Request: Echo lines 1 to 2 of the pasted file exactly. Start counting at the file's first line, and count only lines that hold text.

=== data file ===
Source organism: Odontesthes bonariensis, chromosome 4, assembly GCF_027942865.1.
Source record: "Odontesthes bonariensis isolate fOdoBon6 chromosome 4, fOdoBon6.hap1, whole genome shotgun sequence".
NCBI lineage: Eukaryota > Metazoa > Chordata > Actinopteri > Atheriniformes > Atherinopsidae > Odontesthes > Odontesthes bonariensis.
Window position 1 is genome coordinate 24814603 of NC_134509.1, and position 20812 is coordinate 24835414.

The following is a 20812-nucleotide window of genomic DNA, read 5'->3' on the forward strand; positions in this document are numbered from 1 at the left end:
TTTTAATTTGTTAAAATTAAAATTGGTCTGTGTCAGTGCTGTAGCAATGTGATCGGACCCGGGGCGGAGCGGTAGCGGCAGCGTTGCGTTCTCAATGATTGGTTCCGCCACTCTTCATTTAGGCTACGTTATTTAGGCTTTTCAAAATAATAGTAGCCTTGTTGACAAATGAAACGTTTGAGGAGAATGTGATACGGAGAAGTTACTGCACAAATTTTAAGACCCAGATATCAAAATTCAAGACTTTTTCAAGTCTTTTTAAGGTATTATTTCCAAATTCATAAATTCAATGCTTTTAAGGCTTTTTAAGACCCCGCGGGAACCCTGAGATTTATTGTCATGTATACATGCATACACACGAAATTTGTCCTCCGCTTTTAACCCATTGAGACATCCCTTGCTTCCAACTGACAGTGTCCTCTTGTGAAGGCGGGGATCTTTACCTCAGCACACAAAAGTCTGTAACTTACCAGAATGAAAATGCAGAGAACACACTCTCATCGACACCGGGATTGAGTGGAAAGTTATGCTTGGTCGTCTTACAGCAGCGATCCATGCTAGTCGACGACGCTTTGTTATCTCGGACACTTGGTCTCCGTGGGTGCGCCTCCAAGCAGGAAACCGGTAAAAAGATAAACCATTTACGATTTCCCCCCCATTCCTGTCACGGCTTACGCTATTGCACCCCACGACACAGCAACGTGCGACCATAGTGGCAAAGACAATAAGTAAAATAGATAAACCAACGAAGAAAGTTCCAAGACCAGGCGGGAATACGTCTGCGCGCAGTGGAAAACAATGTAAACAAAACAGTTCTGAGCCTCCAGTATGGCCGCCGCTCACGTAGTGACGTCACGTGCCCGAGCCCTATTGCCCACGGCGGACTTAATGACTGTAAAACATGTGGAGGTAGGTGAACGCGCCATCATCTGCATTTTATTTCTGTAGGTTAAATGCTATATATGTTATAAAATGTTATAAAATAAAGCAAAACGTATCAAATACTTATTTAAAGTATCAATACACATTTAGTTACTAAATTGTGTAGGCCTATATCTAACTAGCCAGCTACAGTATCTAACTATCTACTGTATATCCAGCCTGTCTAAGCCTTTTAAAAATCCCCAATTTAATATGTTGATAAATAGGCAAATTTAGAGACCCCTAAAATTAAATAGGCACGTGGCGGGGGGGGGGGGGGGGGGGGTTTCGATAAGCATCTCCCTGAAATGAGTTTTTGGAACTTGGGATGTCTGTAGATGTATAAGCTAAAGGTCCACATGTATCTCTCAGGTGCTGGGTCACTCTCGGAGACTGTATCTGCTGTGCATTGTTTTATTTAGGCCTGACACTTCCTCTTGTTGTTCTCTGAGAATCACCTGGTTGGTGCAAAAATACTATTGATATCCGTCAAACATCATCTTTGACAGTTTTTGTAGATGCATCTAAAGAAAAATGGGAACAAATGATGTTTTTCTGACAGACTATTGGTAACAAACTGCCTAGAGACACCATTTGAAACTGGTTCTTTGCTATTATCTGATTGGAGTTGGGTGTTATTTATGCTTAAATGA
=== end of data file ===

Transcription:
Source organism: Odontesthes bonariensis, chromosome 4, assembly GCF_027942865.1.
Source record: "Odontesthes bonariensis isolate fOdoBon6 chromosome 4, fOdoBon6.hap1, whole genome shotgun sequence".